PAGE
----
After the WWI she took up teaching in a girls school. She took the pseudonym ‘Clemence Dane’ from the church, St Clement Danes on the Strand, London.

‘Regiment of Women’ was published in 1917 and was widely influential in terms of social attitudes. The novel may have inspired Radclyffe Hall to write The Well of Loneliness, but it has since has been criticised for its negative portrayal of lesbian sexuality even though Clemence Dane was almost certainly a lesbian herself.

Clemence Dane

According to Britannia’s Glory: A History of Twentieth Century LesbiansClemence Dane was probably a lesbian who went to great lengths to keep her private life private. Using documentary evidence including Dane’s will, author Diane Hamer suggests that Dane had been in a long-term relationship with Elsie Arnold who lived with her. She also writes that the relationship came to an end and that Dane then became romantically involved with another woman-Olwen Bowen-Davies.

Dane’s other writing credits include the screen play for Anna Karenina for Greta Garbo and A Bill of Divorcement staring Katherine Hepburn.

Her play Enter Sir John was adapted into a film called Murder by Alfred Hitchcock with Sir John Gielgud.

By the time she died in 1965 she had written over 30 plays and 16 novels.

Regiment of Women (Clemence Dane) and The Well of Loneliness (Radclyffe Hall) are both available from Lewisham libraries. You might also be interested in Virginia Woolf’s novel Orlando which presents a different, more positive, presentation of sexuality and gender identities although written about the same time.

Julie Robinson, Local Studies Librarian.

In the navy: women serving as men in the Royal Navy

We know that women served as sailors in the Royal Navy as early as 1650. Unfortunately what is we know about these women is not first hand. Few sailors (men or women) knew how to write. As a result, there exists no first-hand, autobiographical accounts, with three exceptions.

Three women, “The Lady Tars”, have left memoirs of their experiences serving as men in the Royal Navy. They are Hanna Snell (1723-1792), Mary Lacy (1740-1773+) and Mary Ann Talbot (1778-1808). Mary Lacy had strong Deptford links.

Hanna Snell

Originally joined the army but deserted over an unfair punishment to which she was subject. She then joined the marines and was wounded several times in the Battle of Pondicherry. She later worked on stage where she would wear her uniform, do military drills and sing patriotic songs.

Hannah Snell in uniform.

Mary Ann Talbot

Started her military career in the army disguised as a boy servant to an officer. After his death at the Battle of Valenciennes, she deserted and was pressed into the Royal Navy. She served as a cabin boy, and fought at the Battle of the Glorious First of June where she was wounded.

Engraving of Mary Anne Talbot

Mary Lacy (c. 1740 – 1801)

A British sailor who became a shipwright. She is the only known, fully credentialed female shipwright of the era for which she later received a pension.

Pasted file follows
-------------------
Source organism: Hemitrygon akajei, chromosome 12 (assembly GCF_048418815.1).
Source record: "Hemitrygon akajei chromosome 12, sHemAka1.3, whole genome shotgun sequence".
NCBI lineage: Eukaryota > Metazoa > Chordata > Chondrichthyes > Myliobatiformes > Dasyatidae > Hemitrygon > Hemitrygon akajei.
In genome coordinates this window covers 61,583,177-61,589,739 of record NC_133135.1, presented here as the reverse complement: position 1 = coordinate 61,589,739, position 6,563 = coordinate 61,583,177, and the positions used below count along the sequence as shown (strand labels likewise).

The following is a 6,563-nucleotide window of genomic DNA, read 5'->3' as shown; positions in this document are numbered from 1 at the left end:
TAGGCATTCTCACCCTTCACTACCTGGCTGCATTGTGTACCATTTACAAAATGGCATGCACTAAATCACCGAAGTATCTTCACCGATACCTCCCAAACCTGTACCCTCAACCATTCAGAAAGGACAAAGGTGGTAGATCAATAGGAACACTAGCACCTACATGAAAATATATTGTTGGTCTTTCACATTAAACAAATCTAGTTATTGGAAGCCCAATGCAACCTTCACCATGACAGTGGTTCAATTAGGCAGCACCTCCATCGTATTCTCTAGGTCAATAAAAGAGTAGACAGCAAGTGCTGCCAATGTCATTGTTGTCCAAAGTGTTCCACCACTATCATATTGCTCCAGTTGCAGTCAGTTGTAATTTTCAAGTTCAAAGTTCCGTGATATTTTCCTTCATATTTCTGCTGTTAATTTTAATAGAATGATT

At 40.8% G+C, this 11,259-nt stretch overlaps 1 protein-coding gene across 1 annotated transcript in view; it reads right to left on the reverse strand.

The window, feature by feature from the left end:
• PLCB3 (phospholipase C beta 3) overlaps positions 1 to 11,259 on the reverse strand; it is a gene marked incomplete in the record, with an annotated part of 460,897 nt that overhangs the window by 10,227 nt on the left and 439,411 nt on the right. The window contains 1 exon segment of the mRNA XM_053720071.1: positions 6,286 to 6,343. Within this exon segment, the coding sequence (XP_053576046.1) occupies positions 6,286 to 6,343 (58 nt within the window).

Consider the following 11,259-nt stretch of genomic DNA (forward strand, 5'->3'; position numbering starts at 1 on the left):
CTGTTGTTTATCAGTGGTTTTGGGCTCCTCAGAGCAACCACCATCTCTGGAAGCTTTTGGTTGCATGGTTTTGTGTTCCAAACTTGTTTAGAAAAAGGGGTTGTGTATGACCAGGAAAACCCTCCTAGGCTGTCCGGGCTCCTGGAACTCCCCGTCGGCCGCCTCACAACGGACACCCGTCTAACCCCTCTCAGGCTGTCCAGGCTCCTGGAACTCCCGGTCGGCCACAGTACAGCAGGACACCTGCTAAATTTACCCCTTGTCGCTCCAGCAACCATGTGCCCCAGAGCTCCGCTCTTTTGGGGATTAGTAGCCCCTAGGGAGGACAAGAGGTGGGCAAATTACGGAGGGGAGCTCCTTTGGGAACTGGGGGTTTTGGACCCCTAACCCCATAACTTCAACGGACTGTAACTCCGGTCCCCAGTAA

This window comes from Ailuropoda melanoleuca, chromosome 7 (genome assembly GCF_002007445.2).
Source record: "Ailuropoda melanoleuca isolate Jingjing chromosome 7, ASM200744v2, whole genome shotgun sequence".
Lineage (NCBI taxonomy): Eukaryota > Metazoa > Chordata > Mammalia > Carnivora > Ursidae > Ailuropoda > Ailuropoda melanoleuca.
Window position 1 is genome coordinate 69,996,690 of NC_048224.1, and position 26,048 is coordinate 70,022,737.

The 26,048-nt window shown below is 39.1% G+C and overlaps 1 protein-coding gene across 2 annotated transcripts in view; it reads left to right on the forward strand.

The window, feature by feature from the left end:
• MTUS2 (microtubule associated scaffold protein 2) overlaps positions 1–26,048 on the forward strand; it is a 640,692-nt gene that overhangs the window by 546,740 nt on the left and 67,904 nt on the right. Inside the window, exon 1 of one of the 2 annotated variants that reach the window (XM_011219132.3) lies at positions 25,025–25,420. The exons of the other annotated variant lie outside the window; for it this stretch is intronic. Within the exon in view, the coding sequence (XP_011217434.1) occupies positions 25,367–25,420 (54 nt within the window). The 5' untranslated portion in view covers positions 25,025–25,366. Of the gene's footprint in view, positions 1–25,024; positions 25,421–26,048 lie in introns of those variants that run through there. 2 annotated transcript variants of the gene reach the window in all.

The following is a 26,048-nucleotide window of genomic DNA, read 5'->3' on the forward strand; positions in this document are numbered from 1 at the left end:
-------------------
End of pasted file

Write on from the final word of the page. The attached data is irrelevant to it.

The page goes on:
Lacy ran away from home dressed as a boy at the age of nineteen in 1759, and worked as a servant for a ship's carpenter of the British navy under the name William Chandler until 1763. She then studied as an apprentice to be a shipwright. In 1770, she took her exam as a shipwright, arguably the first woman to have done so. In 1771, however, she was forced to stop working because of her rheumatism, and applied for a pension from the admiralty under her legal name, Mary Lacy, which was granted.

On 25 October 1772, at St Mary Abbots, Kensington, Mary Lacy married Josias Slade, a shipwright, of Deptford, Kent.

In 1773,she published her memoirs The Female Shipwright or Life and Extraordinary Adventures of Mary Lacy.

That same year, Mary gave birth to her first child, Margaret Lacey Slade, who was baptized at St Nicholas, Deptford, Kent, on 29 August. Their other children were Josias Slade (1775–1777), Mary Slade (1777–1777), Josias Slade (1778–1781), Elizabeth Slade (1780–1780), and John Slade (born 1784).

In 1775 Mary petitioned for her husband to be granted a servant because of his 16 years' service as a shipwright. She had also applied unsuccessfully before Lord Sandwich for her husband to succeed Thomas Boyles, who lined the stuff for the Sawyers at the dockyard.

Mary died in 1801 and was buried at St Paul, Deptford, Kent, on 3 May 1801. Her husband, Josias Slade, died in 1814 and was also buried at St Paul, Deptford, Kent, on 13 February 1814. In his will and codicil, he only mentions his son, John Slade, and daughter, Margaret, now wife of Joseph Ward (Margaret Lacey Ward died the following year and was buried at St Paul, Deptford, Kent, on 23 April 1815).

Opening page from Mary Lacy's autobiography first edition.

Further reading

Hannah Snell, Mary Lacy and Mary Anne Talbot.The Lady Tars: the autobiographies of Hannah Snell, Mary Lacy and Mary Anne Talbot (2008). Contains all the three memoirs. (Available at Lewisham Local History and Archives Centre-reference only).

Peter Guillery. The Further Adventures of Mary Lacy: 'Seaman', Shipwright, Builder. History Workshop Journal, Volume 2000, Issue 49, 1 January 2000, Pages 212–219.(Not available from Lewisham Local History and Archives Centre).

Saturday 2 February 2019

Irish Family History Online

Over the past decade the Irish authorities have made many Irish family history resources freely available online. Ireland is now a world leader in the field. Most of the records are in English so lack of knowledge of the Irish language should not be a problem for the most part.

Getting started